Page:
Comparing Predictive Models of Pain Reliever Misuse and Abuse
The misuse and abuse of prescription opioids (MUPO) has become a major health crisis in the U.S. Predictive modeling provides a useful approach for analyzing pain reliever misuse and abuse and identifying features that contribute to MUPO. This study compared ten classification models using four performance metrics: accuracy, sensitivity (i.e. recall), precision, and f1-score. Data from three years of the National Survey on Drug Use and Health (2015-2017) was combined into a sample of N = 170317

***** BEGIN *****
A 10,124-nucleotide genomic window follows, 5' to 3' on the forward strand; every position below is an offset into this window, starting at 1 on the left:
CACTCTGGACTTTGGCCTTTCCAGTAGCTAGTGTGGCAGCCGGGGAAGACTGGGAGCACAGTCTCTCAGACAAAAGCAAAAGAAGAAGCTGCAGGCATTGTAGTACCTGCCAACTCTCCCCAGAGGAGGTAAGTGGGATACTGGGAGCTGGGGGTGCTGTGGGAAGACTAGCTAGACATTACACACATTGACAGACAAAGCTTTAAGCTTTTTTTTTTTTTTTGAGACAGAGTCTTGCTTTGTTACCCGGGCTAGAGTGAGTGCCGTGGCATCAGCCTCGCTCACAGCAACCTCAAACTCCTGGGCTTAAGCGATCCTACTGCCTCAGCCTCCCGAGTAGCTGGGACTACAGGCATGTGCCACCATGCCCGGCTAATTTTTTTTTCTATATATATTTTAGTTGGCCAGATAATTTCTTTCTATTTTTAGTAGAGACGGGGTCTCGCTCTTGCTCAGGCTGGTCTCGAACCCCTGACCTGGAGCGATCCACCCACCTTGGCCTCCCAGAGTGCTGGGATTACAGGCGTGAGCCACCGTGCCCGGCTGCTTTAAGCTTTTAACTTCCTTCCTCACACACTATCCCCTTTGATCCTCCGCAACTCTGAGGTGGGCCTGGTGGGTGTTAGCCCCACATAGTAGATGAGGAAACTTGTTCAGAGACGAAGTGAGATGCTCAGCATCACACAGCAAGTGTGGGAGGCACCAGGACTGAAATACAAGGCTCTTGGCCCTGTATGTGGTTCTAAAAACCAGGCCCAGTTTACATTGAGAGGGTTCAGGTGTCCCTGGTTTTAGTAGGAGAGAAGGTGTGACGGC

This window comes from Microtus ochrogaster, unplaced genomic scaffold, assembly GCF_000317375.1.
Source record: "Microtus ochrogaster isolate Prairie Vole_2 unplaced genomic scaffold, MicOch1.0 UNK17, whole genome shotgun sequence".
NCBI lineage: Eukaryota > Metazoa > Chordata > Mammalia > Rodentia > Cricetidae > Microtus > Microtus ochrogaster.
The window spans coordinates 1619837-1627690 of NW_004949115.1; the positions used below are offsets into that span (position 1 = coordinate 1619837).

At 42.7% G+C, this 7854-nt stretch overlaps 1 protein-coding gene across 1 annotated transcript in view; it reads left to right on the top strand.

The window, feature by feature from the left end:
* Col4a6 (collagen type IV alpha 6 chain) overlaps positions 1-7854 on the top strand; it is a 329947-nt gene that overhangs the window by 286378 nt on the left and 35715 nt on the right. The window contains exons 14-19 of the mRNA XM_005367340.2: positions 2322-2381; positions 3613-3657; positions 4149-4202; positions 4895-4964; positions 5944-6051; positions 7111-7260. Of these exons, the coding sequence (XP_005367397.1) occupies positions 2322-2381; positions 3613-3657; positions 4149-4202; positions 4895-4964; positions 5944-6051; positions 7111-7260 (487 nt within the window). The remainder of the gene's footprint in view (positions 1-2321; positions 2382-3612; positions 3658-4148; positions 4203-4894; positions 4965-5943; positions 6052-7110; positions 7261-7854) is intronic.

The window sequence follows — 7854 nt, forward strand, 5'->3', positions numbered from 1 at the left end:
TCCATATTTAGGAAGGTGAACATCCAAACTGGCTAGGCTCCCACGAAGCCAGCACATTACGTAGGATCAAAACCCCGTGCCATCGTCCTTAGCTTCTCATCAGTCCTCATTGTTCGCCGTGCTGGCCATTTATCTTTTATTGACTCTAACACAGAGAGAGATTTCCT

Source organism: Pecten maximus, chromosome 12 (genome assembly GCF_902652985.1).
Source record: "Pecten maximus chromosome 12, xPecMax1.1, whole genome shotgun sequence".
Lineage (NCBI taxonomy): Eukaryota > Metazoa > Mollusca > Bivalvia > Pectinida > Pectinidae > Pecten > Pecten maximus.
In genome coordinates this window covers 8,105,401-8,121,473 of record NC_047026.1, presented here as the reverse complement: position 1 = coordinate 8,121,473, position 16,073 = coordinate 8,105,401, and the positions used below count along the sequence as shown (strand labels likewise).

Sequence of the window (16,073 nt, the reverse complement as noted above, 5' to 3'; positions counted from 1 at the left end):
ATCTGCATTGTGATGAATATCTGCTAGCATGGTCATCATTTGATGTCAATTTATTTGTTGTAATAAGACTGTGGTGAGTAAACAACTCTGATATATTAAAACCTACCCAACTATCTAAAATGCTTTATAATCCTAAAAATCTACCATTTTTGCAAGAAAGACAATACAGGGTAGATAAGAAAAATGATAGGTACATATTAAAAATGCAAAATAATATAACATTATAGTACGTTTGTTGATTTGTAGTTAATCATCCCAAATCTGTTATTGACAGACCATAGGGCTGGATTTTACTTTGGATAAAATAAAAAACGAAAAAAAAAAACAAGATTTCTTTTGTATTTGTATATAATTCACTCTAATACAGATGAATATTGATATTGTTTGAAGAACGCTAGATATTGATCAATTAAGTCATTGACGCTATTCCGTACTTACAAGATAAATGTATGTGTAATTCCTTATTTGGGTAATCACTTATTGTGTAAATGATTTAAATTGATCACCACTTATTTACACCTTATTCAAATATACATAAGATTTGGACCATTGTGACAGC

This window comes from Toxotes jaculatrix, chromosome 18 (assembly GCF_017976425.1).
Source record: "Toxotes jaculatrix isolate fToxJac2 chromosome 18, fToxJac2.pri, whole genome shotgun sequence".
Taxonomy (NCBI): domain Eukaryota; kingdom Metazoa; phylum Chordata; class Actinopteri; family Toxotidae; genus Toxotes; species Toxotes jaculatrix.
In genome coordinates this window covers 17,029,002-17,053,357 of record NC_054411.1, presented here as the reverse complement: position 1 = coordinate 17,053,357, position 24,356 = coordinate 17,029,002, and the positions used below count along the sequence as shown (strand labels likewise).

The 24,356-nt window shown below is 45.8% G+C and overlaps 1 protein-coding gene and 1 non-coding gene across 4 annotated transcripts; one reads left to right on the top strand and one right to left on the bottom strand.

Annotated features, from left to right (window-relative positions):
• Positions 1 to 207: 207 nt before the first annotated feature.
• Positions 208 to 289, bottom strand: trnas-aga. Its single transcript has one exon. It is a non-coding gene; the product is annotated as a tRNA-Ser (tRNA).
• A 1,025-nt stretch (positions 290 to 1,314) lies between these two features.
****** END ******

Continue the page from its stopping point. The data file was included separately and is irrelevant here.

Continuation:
... ample of N = 170317 observations. Twenty-six percent of respondents reported using prescription opioid medications in the past year, 11% reported misusing or abusing pain relievers, and 2% reported heroin use. The classifier models were fit to a training set using sixteen features that included demographic variables, medications, and illicit drugs. The binary target variable was pain reliever misuse and abuse. Model performance was evaluated on the testing set. The f1-score was used as the performance metric due to unbalanced classes in the data. Logistic regression, random forests, and decision trees had the highest f1-scores compared to other models. All three models identified cocaine use as the most informative feature for predicting pain reliever misuse and abuse. Amphetamine use was selected as the second most important variable by logistic regression and random forests. The models differed in the importance they assigned to heroin use, tranquilizer use, age category, and mental health as predictors of pain reliever misuse and abuse. Advantages and limitations of the classifier models are considered and the tradeoff between model complexity and interpretability is discussed.